Newsletter Poetry

celebrate with me

“Promise me you’ll always remember: You’re braver than you believe, and stronger than you seem, and smarter than you think.” — AA Milne

won’t you celebrate with me
By Lucille Clifton
won’t you celebrate with me
what i have shaped into
a kind of life? i had no model.
born in babylon
both nonwhite and woman
what did i see to be except myself?
i made it up
here on this bridge between
starshine and clay,
my one hand holding tight
my other hand; come celebrate
with me that everyday
something has tried to kill me
and has failed.

I love this poem … thought I might share it with you as part of our month exploring the theme of resilience.
Don’t we all have that thing that we were born which makes us different? I didn’t have models for queerness, for butchness, for non-binary expressions, for sacred intimacy, for kinky topping and play. I too had no model. And I love this question: “What did I see to be except myself?” Would that I could have that kind of resilience.
I love the idea of celebrating this survival. Celebrating our resilience. Things do come after us, daily — the microagressions, the racism, sexism, homophobia, antisemitism, prejudice — and we don’t have to survive it. Not all of us do. But hey, I’m writing to you here today, and we have. You and I have both survived it. Not only that, but here we are, ourselves.
Celebrations all around!


I’ll bury my nut my own way.

November’s theme is all about resilience. Think of those squirrels burying their nuts in the ground in preparation for the coming winter*.
Lately, though, I’ve been thinking of resilience not in the sense of planning ahead or bouncing back, all in an effort to avoid or get out of discomfort. Instead, I’ve been thinking about resilience as the capacity to stay in discomfort and to find inspiration in that friction.
Alex and I had long conversations about this very topic during the Wonder Body Connection Tour. Perhaps this comes from my New England Puritanical roots but, as we discussed the “healing power of pleasure,” some part of me resisted that concept, hearing in “pleasure” the concept of hedonism, at worst, or pacification, at best.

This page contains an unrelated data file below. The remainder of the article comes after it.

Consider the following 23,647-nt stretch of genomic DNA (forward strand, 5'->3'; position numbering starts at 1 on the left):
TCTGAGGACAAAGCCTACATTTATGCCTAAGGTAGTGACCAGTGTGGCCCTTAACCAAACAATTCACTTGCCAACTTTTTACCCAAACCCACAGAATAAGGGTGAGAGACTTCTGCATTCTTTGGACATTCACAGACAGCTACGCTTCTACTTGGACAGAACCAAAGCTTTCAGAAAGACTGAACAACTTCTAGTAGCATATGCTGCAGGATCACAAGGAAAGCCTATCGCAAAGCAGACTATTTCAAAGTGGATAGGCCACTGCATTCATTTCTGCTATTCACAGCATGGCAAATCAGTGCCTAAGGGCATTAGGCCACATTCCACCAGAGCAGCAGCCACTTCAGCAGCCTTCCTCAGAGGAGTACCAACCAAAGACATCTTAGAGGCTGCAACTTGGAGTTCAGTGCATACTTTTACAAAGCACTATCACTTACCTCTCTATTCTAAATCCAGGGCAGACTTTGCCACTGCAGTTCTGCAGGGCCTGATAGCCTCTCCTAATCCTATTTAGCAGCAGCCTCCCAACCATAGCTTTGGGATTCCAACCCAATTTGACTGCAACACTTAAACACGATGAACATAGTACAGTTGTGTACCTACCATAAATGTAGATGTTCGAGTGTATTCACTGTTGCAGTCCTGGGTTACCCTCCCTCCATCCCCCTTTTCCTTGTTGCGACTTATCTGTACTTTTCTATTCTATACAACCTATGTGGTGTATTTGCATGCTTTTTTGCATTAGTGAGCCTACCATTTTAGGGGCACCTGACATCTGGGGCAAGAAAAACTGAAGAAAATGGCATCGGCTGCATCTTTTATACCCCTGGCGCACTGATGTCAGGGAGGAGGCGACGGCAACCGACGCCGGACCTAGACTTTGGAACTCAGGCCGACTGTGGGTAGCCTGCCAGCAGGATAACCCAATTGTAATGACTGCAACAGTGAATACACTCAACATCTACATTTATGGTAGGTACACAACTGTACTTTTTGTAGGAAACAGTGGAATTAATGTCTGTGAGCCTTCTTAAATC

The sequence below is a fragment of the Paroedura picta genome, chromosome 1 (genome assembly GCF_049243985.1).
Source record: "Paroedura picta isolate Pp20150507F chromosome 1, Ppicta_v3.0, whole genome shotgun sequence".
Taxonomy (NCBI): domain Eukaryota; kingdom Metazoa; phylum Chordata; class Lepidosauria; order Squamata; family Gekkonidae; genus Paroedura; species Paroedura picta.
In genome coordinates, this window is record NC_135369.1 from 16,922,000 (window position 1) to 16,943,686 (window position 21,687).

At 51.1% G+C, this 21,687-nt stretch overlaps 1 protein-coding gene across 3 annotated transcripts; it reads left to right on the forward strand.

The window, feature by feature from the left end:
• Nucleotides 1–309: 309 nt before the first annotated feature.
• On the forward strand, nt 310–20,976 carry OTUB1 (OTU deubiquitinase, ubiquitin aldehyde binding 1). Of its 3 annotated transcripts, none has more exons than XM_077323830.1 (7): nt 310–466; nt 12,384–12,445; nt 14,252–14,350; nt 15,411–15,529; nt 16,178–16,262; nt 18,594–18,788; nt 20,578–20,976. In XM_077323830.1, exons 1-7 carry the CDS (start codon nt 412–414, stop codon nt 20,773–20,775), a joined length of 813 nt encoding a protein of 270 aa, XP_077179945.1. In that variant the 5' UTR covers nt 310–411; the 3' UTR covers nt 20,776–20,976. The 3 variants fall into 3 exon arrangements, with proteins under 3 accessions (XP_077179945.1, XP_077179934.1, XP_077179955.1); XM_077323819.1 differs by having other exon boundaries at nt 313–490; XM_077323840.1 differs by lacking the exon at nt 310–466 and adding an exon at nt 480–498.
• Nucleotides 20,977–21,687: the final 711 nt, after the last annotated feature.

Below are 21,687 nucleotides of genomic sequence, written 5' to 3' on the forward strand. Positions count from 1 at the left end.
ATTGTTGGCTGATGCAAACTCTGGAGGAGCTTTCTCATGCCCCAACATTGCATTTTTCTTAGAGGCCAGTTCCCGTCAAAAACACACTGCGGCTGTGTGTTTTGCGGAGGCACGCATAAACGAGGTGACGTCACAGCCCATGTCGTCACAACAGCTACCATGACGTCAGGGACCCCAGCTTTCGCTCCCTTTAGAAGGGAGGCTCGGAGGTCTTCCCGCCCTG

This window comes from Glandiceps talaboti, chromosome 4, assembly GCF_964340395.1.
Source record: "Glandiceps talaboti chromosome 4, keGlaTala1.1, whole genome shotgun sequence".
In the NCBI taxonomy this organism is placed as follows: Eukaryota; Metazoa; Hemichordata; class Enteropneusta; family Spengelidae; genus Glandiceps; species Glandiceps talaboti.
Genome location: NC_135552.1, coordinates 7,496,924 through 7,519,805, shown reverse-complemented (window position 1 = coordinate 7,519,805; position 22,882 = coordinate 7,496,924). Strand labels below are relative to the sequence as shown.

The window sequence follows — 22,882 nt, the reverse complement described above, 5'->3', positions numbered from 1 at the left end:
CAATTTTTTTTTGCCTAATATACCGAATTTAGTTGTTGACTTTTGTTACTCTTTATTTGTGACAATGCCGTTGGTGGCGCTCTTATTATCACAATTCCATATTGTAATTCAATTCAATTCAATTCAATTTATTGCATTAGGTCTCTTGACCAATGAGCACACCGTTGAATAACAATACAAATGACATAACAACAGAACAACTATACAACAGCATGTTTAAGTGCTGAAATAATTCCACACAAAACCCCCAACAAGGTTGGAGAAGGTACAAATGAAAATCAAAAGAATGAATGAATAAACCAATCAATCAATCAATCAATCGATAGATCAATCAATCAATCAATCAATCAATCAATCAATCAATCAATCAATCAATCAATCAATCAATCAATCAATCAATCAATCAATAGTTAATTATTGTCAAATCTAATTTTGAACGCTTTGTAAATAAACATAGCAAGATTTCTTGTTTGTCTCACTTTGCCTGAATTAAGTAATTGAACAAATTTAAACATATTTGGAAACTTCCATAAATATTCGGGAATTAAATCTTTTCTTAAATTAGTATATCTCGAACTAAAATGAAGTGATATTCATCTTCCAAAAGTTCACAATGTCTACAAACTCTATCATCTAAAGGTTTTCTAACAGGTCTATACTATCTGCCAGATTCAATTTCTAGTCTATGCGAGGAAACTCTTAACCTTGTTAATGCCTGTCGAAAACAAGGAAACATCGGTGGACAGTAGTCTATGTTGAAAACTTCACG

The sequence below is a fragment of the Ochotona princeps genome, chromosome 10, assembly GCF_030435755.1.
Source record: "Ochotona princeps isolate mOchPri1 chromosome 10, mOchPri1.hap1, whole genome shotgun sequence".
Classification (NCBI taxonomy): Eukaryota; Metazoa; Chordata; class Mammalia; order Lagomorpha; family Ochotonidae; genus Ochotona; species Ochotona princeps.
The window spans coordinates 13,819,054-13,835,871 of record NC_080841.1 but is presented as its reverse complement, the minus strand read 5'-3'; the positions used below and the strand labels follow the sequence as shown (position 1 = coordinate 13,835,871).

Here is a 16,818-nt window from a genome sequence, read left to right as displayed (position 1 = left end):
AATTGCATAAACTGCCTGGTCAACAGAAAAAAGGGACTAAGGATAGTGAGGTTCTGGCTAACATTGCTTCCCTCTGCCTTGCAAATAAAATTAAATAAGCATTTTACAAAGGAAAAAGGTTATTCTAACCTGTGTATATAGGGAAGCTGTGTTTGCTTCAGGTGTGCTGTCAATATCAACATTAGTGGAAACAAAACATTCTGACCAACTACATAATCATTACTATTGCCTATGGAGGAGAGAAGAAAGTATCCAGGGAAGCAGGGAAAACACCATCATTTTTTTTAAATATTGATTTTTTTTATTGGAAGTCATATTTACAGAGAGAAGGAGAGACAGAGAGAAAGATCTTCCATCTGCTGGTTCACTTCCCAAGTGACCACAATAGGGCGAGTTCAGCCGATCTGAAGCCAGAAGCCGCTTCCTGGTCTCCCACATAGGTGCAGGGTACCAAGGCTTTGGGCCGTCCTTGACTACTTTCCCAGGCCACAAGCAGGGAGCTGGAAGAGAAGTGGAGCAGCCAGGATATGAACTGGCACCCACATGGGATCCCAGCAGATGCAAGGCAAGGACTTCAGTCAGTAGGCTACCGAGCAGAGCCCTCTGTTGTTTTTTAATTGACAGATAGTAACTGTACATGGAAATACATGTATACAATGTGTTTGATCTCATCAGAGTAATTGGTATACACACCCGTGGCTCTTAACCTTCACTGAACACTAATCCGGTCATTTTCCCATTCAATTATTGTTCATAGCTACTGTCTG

When I think of resilience, I want to push towards something else. I want to, at worst, develop the capacity to stand in the discomfort and, at best, have the courage take action even when discomfort still exists.
Many years ago, I remember standing on a high log element of a ropes course (yes, a real log stretched between two trees, 40′ up in the air, but me on belay with rope and harness—in other words, real fear but not real danger). My legs were shaking so much I could hardly move. I waited, thinking eventually they would stop and then I could dance with grace across the log. But they didn’t stop. They continued to vibrate like a sewing machine. Finally I realized that I would have to find a way to move *with* the shaking, instead of waiting (hoping?) for it to stop. And so I took that first step—awkwardly and without grace—and then another, until I found myself mid-log, suddenly clear that comfort is not a prerequisite to action.
This concept was re-inspired for me recently at the National Center for Civil & Human Rights in Atlanta where an amazing experiential exhibit allowed me to viscerally imagine what it might have been like to sit poised and determined at the lunch counter protests, even in the midst of screams and threats. Would I have had that type of courage?